My grandmother lives alone in a two-floor walk up in the heart of West Hollywood. For as long as I can remember, she has been ‘going through papers’. Upon entering this apartment, you are confronted by piles of folders, photocopies, books, and photo albums. Most of this is related, in some way or another, to the Holocaust. There are clippings from newspapers dating back close to sixty years old, anything mentioning family members or friends has been saved. The rest of the pile is general moments of interest: old copies of the Jewish Journal. A Cook’s Illustrated that featured Jewish food for a whole issue. Etc.

In Vienna, we tell no one about my background. We say we are from New York. When people look at me and ask where I’m from (because you can’t hide Eastern European Judaism from Eastern European eyes, it seems) I say California, and they hear this as exotic enough to suffice. Our last night there, a bartender makes fun of the new uproars over immigration in America. He does a ‘Mexican’ accent. Bobby and I look at one another and take in the whiteness of the room. Later, a man comes over and begins to speak to us. He works in advertising for McDonald’s. I am drunk and positive that he hates tourists, and begin to mentally pray that he leaves us alone. He lives in the Austrian hills, east of the city. He says it is the most beautiful place in the world. He says Vienna is the most beautiful city in the world. He says it is the best, the cleanest, and it is better than Paris and London—less black people, less noise. I realize he doesn’t hate tourists, per se, he is just vehemently xenophobic. He speaks to us as though we must share his feelings on the matter.

As the man begins to speak to us about Budapest: it’s a dull version of Vienna, it wishes it was Vienna, I work on figuring out how to gracefully end the conversation. We don’t tell him that my grandfather was Viennese for fear of further questions, although we are sure it would excite him greatly. Instead we let him believe that we’re both Italian, afraid that if we were to leave the conversation abruptly it might reveal or incite. We continued to let him speak at us, figuring for some reason that if we slowly answered less and less we might blend into our surroundings, and he would become bored with us. I was hoping you wouldn’t say anything about my Grandma, I say after we’ve left. Oh god no, Bobby says, can you imagine if he knew you were Jewish? We laugh to ourselves, and avoid eye contact with a beautiful, terrifying church in the center of the block.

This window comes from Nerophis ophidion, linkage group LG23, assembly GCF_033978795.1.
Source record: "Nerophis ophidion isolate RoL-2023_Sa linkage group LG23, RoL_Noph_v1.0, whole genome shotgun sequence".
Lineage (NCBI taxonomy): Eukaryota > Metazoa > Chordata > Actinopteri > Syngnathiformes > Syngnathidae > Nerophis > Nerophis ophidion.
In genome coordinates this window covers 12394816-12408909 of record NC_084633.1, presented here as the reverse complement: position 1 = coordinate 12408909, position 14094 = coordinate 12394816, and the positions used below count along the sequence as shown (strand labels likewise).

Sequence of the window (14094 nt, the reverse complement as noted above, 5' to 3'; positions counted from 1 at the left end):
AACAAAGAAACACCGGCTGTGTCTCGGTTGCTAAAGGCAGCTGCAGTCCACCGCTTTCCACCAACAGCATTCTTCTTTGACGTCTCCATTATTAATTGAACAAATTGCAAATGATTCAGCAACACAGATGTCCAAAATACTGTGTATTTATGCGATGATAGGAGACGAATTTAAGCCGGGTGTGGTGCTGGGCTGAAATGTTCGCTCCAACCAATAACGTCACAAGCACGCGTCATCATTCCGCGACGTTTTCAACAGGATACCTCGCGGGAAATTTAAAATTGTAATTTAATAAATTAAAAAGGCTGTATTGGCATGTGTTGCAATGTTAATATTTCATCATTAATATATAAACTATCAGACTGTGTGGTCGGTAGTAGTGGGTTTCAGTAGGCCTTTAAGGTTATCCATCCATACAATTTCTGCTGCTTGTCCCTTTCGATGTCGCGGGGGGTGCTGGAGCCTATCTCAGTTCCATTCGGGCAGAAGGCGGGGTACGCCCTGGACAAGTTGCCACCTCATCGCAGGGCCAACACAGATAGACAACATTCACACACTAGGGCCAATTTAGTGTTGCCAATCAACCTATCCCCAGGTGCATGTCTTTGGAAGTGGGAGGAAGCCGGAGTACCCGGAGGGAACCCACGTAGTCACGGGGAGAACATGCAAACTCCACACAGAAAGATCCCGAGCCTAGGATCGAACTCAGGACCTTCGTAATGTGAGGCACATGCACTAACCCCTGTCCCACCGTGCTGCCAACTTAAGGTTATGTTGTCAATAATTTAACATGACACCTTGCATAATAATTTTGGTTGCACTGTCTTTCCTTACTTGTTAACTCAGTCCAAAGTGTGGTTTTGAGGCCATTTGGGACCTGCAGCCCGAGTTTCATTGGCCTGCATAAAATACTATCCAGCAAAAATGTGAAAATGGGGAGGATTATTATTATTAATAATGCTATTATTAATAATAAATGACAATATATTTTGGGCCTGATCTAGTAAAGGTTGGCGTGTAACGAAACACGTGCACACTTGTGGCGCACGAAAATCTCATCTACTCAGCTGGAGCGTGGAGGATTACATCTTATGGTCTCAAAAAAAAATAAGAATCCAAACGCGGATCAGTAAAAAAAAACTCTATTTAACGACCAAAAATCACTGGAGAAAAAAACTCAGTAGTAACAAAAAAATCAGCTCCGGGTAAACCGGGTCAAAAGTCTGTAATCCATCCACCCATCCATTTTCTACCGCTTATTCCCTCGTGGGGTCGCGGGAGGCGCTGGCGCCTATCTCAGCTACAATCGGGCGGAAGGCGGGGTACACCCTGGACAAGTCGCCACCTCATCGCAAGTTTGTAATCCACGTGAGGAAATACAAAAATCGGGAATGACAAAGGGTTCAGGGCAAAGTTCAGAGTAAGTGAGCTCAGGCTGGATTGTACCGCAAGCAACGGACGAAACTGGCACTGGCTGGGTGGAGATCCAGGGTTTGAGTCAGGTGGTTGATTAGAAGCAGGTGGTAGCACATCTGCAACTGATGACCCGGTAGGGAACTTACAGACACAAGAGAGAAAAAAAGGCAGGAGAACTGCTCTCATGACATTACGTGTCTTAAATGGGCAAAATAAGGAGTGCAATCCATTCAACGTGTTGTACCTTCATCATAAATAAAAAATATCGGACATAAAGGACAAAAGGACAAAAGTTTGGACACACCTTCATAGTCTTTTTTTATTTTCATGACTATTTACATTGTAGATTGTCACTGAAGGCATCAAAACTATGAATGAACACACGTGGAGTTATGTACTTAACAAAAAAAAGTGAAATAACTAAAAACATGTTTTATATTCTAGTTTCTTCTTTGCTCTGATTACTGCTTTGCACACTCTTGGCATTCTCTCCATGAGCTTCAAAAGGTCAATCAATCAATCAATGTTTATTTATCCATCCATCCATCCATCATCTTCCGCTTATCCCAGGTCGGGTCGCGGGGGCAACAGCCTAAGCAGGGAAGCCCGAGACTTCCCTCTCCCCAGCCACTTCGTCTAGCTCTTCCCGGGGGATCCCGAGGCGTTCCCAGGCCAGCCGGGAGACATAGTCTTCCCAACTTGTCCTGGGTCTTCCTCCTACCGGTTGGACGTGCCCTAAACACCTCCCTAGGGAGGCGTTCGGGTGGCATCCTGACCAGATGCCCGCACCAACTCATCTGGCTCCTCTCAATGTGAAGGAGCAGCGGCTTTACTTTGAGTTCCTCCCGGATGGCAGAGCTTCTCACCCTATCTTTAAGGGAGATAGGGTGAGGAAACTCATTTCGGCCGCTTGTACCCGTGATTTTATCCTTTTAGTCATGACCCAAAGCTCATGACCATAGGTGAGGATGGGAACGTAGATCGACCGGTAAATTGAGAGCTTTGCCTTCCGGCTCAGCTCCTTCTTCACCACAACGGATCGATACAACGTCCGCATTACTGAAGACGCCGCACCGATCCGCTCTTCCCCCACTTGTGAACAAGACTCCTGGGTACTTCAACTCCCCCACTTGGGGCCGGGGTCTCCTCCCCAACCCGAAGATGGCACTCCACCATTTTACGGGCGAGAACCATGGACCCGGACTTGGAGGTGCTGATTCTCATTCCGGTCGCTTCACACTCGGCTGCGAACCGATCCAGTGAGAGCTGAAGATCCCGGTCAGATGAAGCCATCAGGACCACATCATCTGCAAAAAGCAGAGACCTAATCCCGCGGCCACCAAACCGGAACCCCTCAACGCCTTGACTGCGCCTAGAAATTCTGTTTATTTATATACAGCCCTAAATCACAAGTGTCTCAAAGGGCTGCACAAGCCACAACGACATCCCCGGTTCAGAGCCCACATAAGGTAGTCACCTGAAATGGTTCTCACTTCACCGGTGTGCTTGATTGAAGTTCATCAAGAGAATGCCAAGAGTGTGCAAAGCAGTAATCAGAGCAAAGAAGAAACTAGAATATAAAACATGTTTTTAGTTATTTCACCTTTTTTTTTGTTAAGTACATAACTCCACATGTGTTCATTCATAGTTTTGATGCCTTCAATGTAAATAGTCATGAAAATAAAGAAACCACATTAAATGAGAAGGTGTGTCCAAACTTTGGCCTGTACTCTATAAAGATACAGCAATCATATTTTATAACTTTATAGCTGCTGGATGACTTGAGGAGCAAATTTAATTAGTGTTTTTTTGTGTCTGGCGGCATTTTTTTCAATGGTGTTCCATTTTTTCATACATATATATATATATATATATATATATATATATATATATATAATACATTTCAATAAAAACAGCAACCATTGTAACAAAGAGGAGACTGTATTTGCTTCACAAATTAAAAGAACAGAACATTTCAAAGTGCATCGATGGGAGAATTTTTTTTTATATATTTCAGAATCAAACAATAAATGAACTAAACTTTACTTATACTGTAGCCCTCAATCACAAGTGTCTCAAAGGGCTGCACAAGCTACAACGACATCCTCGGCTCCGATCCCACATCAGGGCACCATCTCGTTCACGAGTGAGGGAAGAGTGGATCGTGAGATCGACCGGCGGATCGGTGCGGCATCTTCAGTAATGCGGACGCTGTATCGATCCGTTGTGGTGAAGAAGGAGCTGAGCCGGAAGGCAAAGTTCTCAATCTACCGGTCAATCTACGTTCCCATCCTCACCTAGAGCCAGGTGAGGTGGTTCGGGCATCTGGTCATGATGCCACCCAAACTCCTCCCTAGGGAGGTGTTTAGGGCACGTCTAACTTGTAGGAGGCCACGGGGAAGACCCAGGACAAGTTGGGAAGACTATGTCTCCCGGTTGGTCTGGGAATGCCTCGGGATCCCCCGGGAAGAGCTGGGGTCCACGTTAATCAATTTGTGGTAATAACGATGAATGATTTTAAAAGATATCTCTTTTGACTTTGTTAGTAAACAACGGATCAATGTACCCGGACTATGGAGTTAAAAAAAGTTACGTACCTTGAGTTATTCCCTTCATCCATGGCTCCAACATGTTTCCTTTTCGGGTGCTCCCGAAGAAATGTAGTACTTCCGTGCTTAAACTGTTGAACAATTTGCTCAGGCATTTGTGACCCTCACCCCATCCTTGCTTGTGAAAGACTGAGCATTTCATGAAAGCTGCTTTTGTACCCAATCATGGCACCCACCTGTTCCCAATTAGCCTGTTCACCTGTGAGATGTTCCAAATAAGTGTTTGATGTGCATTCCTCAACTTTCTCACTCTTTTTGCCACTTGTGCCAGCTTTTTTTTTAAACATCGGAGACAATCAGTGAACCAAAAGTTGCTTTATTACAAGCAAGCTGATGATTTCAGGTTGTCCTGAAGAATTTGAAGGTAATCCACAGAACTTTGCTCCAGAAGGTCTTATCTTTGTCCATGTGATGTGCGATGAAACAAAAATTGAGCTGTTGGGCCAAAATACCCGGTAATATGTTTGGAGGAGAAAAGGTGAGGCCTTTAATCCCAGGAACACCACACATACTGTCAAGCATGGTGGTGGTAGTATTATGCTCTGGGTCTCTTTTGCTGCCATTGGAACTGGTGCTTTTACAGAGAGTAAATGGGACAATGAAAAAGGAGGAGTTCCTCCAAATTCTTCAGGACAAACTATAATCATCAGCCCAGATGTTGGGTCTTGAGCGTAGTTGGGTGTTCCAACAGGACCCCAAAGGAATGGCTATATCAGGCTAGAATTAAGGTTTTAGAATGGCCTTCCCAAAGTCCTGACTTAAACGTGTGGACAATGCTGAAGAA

Before we left for our trip, my grandmother wrote out long lists for every city. What we could not miss in Prague, in Vienna, and then in her Budapest. Vienna is beautiful, but they are snobs. Your grandfather was too—the Viennese always thought they were better than the Hungarians—but, darling, the Viennese women are all cows.

Being Jewish carries a density. It’s difficult for me to wrap my arms around what this means. In response to the question what are you? I can’t just say Jewish because it says so little about the type of Jewish that I am. It is a word wrapped in religion, giving perhaps little to no description at all. It is isn’t out of embarrassment, or fear that I have trouble saying cleanly that I am Jewish, but rather it is for the particularity in the sort of Judaism I understand and identify as. I am completely colored by the Holocaust, and this sort of Jewish identity is wrapped tightly around my existence as a Survivor’s child’s daughter, or a child of the ‘Generation After’. Expressing what I ‘am’ means telling an anecdote, or following up with extra sentences to explain that I am Jewish, not religiously but through blood lines. I carry an identity as Jewish without a strong chord to the prayer or belief behind the term, but rather because the title itself is formatively significant in describing a trauma recorded into my personal history. I am not defined, per se, by the amount of times I have heard my grandmother speak about the years prior, during, and after the camps, but it seems to have informed an inherent psychological makeup I can’t, and don’t desire to, rid.